Friday, 26 December 2014

New Paths - Day 27

Day 27
27 Club is the term that refers to a significant number of singers
and musicians who 
died aged 27 (a statistical spike). The list
includes Jimi Hendrix, Janis Joplin, Ron McKernan (Pigpen), Brian Jones,
Jim Morrison, Amy Winehouse and Kurt Cobain.

Today's piece is written by the talented Matt Ballantine, who is currently the Interim Product manager for the UK Government's Digital Service. Prior to becoming a consultant, respected writer (he is a regular contributor to CIO magazine) and digital guru, he was the former Head of IT at brand marketer Imagination and had also worked as an enterprise and solutions architect for the BBC. Matt crosses the divide between Technology, Management and Marketing and has a keen interest in collaboration, connections and content. He writes an interesting blog on the topics that interest him. Or you can catch up with him on Twitter (his handle is @ballantine70)


In December I’m running an event for a HR group in a big telecoms company on the theme of modern career paths and planning. It’s been an interesting commission - an area in which I’d claim interest and active practice, but not necessarily “expertise”. And that’s one of my main points for the day - in a world of unknowns, looking for “experts” is a natural human instinct, and deeply flawed. I hope that they’re not expecting me to give them all the answers.

The idea of a career path is something that has changed, I believe, pretty radically in the two decades in which I’ve been working. When I started in the 1990s there were still a many in the workplace who thought that they had an anchor in “job for life” working. That decade saw the last phases of the dismantling of the nationalised industries, and the rise of the global corporations. The social contract between employee and employer was broken, but with expectations of loyalty and trust remaining on both sides.

Times have changed
LS Lowry's Coming From The Mill, 1930
Picture credit to estate of L.S.Lowry
Technological change has also radically altered the workplace in those 22 years. Work is no longer necessarily a place where you go, and can be anywhere. The same technology has shaped and formed the nature of jobs along the way - swathes of clerical and administrative staff no longer exist, yet new roles have replaced them. Not one of the job titles that I have had since 1997 would have existed when I had careers advice at school a decade before. But to be fair, some of the dafter ones I have made up…

One of Matt's job titles is Angel of Disruption!!
Picture: Angel of the North, by Anthony Gormley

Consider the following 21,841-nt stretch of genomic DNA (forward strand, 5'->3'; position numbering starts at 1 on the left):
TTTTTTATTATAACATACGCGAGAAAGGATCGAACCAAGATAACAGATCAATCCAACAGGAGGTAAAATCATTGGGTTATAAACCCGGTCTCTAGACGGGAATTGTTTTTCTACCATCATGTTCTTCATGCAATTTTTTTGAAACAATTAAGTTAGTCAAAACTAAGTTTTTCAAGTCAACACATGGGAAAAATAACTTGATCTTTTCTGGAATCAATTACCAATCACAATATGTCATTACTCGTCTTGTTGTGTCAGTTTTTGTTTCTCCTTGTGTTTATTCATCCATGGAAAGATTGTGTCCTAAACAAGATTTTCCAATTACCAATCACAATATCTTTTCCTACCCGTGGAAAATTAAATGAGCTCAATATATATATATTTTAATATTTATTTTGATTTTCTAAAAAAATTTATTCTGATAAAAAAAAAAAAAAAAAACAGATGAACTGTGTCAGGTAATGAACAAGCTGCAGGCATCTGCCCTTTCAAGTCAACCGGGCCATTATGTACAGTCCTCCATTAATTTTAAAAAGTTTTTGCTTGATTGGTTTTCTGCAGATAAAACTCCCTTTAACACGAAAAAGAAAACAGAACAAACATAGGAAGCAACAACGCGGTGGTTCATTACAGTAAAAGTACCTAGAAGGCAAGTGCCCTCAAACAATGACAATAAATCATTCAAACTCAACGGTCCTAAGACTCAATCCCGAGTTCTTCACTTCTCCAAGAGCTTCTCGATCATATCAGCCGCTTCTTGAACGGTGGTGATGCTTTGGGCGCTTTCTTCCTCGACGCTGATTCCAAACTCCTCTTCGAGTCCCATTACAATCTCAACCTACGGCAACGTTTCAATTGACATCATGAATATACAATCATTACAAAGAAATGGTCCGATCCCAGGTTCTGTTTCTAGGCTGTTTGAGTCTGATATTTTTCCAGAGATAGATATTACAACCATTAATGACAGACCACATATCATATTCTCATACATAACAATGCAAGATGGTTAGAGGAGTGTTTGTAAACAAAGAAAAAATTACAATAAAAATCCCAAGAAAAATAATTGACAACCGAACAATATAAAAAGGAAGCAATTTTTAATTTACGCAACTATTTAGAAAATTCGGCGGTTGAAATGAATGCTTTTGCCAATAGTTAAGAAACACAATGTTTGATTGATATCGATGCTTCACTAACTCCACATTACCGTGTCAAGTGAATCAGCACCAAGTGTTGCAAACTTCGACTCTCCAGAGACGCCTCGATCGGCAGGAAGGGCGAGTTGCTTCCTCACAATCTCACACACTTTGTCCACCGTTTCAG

In this world developing a career path that involves job titles is a risky business. The next one might be there for you, but having a sense of direction much into the future becomes a challenge. I spoke recently to a friend Matt Desmier who has been living a free agent career for a few years now, and when I asked how he described what he did to others he said he took the lead of another mutual connection John Wilshire in outlining:

  • The last thing I did;
  • The current thing I’m doing; and
  • The thing I have on the horizon

That helps in answering the “What do you do?” moment at a dinner or kid’s birthday party, but doesn’t provide anything more substantial to plan one’s life around. Maybe that’s it - maybe we can’t plan in the ways that we traditionally have done. Do we need to throw ourselves to the wind and see where our careers take us?
Tibetan "wind horses" (called Lungta): pieces of paper, decorated
with a bejewelled horse, tossed into the wind for good luck.
That would be a reckless approach.

I’m increasingly coming to the conclusion that what I need to help us through this dark maze is a narrative, a story. A personal career story that spans my past, my present and sometime into the future. The nice thing about stories is that whilst they might not necessarily be completely factual (and anything into the future by design isn’t factual), they can contain truths that give us anchors around which to make decisions in the future and make sense of our past: a path trodden and a path ahead.

My own story starts with some of my grandfather’s achievements, which in turn tie into some of my earliest childhood memories. They then in turn weave into the education and training that I have received, the jobs I have taken, and why some of them worked and some of them didn’t. Looking forward I have some aspirations that in turn become the way in which I assess what pieces of work I should take both in terms of short term needs and longer term goals.

In sharing this story with others, funnily enough I’ve found a wonderful prop in that very 20th Century corporate artefact, the business card. On one side of my cards are contact details. On the other, a photograph. A photograph I can use to be able to tell my story in a way that hopefully makes sense to whomever it is I am talking. Telling and retelling the story helps me to navigate through the maze.

Longleat House maze, UK - photo BNPS
Google Earth, technology is helping people navigate faster than a decade ago

What's your story?

1 comment:

  1. Especially important not to seem to be a career expert in an industry where the half life of knowledge gets shorter by the day. That said the "meta competences" that arise from job experience are still highly transferable if you are prepared to adapt them to new challenges Matt.